It’s been nearly two decades, yet I can still remember sitting in Mr. Thomas’ fifth-grade classroom with my D.A.R.E. essay contest entry ready to read it aloud.
I can’t tell you what it said (outside of the fact that it was anti-drug and anti-alcohol), but knowing my mother, she probably still has it stashed somewhere in her closet or the storage room.
What I do know is that the plaque I received for winning the contest still hangs on the wall in my apartment. It is the only award that hangs on a wall in my apartment, and it’s visible from the first step you take through the door.
Some people have asked why I keep a middle school award hanging on the wall. The answer is simple: It was the first time that something I wrote truly resonated with someone. In a way, it was the start of my writing career.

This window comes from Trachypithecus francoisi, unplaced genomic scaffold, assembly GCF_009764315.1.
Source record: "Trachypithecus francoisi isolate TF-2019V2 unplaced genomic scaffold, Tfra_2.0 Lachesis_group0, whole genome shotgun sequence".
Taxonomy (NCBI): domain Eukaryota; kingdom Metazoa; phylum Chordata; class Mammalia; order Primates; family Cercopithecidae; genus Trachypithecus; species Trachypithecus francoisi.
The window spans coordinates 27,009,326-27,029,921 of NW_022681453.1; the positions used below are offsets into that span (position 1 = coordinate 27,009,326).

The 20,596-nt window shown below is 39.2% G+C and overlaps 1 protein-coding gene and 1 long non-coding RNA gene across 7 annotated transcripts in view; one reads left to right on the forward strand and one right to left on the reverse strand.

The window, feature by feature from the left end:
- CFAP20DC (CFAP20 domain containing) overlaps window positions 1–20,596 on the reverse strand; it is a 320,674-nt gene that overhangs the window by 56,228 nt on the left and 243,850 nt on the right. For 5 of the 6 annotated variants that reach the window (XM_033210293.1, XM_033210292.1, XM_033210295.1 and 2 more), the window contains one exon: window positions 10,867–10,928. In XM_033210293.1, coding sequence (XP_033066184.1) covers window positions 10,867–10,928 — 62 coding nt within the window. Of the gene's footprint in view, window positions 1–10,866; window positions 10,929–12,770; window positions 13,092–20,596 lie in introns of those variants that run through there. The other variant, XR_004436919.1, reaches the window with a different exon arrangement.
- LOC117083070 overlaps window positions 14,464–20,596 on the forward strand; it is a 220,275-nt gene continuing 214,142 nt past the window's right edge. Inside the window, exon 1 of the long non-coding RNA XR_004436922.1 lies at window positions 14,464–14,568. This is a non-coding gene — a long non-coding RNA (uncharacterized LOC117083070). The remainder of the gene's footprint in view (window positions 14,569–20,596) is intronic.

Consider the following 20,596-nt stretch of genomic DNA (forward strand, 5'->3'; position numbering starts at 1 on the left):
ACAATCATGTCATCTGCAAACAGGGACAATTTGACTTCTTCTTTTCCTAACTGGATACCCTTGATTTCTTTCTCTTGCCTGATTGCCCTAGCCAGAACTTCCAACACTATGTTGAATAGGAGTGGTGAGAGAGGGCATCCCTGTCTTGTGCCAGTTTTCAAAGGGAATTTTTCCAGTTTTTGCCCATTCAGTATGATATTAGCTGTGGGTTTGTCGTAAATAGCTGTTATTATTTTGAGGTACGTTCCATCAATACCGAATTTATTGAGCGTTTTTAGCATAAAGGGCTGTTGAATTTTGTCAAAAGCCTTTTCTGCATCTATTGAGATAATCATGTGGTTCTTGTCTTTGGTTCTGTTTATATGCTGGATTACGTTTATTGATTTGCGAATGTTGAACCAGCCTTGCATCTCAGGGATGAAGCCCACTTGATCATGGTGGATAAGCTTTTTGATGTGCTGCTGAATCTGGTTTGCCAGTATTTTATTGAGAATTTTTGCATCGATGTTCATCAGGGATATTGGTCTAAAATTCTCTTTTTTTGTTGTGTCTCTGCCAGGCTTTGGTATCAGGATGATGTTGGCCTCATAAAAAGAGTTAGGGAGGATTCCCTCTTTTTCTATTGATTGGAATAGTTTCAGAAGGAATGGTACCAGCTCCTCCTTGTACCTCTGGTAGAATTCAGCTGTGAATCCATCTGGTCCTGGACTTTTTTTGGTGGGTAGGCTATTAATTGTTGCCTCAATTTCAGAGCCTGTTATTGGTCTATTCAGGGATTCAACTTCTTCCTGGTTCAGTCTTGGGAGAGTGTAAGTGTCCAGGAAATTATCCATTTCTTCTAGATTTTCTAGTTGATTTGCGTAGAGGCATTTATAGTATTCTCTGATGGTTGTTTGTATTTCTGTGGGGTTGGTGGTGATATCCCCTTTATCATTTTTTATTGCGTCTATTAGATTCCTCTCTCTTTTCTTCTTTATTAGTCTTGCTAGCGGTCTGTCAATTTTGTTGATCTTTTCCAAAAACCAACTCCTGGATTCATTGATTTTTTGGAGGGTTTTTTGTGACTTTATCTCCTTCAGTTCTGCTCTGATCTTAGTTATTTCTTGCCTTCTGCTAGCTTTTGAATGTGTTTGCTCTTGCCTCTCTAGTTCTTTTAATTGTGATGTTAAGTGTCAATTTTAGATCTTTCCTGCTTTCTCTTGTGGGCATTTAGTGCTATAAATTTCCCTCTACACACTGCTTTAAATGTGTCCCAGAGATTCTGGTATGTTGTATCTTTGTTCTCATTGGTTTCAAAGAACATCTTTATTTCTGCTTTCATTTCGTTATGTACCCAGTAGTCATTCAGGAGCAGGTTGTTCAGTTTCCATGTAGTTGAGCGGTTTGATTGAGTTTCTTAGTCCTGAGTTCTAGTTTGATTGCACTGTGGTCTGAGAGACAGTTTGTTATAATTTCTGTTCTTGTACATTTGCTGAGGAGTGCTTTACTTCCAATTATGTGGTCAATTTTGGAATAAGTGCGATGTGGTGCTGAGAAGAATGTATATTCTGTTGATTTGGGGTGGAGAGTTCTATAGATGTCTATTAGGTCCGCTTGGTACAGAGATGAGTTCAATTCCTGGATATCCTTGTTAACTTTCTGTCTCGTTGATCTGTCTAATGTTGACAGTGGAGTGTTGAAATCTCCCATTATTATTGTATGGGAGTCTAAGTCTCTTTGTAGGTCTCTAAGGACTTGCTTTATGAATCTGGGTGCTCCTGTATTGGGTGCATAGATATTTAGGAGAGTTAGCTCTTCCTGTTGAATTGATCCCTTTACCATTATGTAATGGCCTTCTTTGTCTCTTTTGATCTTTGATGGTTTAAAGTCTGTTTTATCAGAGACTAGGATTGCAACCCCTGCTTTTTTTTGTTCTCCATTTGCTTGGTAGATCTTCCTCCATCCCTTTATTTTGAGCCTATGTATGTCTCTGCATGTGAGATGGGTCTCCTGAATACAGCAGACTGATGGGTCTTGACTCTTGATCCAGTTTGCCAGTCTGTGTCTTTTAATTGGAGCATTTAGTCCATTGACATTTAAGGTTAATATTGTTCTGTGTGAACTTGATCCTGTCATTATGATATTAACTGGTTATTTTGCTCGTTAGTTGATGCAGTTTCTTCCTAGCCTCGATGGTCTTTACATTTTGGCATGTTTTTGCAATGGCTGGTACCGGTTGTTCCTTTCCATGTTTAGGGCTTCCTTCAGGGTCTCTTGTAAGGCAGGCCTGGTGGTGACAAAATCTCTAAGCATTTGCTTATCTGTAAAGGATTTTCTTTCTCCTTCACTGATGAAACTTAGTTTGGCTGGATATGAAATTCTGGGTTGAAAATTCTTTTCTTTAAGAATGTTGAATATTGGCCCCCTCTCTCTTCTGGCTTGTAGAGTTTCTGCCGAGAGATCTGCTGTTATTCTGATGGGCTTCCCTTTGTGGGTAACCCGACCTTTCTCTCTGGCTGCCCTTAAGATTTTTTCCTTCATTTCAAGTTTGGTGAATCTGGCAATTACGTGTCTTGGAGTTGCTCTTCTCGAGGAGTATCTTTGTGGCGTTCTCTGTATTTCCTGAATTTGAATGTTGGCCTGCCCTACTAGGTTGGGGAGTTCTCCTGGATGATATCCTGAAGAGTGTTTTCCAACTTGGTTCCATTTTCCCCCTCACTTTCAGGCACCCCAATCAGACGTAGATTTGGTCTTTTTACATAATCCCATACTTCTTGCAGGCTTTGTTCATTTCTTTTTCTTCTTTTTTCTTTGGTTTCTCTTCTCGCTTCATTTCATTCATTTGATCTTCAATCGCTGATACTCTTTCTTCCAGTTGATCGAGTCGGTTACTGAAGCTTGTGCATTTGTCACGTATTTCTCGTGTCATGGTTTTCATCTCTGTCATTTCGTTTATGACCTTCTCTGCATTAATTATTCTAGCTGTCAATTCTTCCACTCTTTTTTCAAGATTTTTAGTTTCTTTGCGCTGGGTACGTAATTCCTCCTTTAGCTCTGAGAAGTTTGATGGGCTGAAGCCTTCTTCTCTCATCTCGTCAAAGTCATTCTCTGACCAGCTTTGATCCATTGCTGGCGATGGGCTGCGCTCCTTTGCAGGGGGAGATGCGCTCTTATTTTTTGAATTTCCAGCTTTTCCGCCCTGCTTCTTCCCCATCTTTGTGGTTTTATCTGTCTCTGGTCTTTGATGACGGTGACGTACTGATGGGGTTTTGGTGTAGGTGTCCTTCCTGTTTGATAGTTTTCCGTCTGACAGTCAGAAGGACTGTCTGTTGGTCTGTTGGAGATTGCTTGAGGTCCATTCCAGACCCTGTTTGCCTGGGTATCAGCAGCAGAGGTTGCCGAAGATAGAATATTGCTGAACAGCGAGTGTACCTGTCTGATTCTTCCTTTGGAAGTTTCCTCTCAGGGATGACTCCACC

Seventeen years later, I’m practically a poster child for the D.A.R.E. program, but what the program stands for has little to do with why this award is so meaningful to me (sorry, Det. Collazo).
It was first major (for the time being, that is) award I had ever won. It was the first time that I realized I was capable of doing great things. It was the first time I realized that writing could be a path for me somewhere down the road.
It was the first time I realized that you should dare to be great.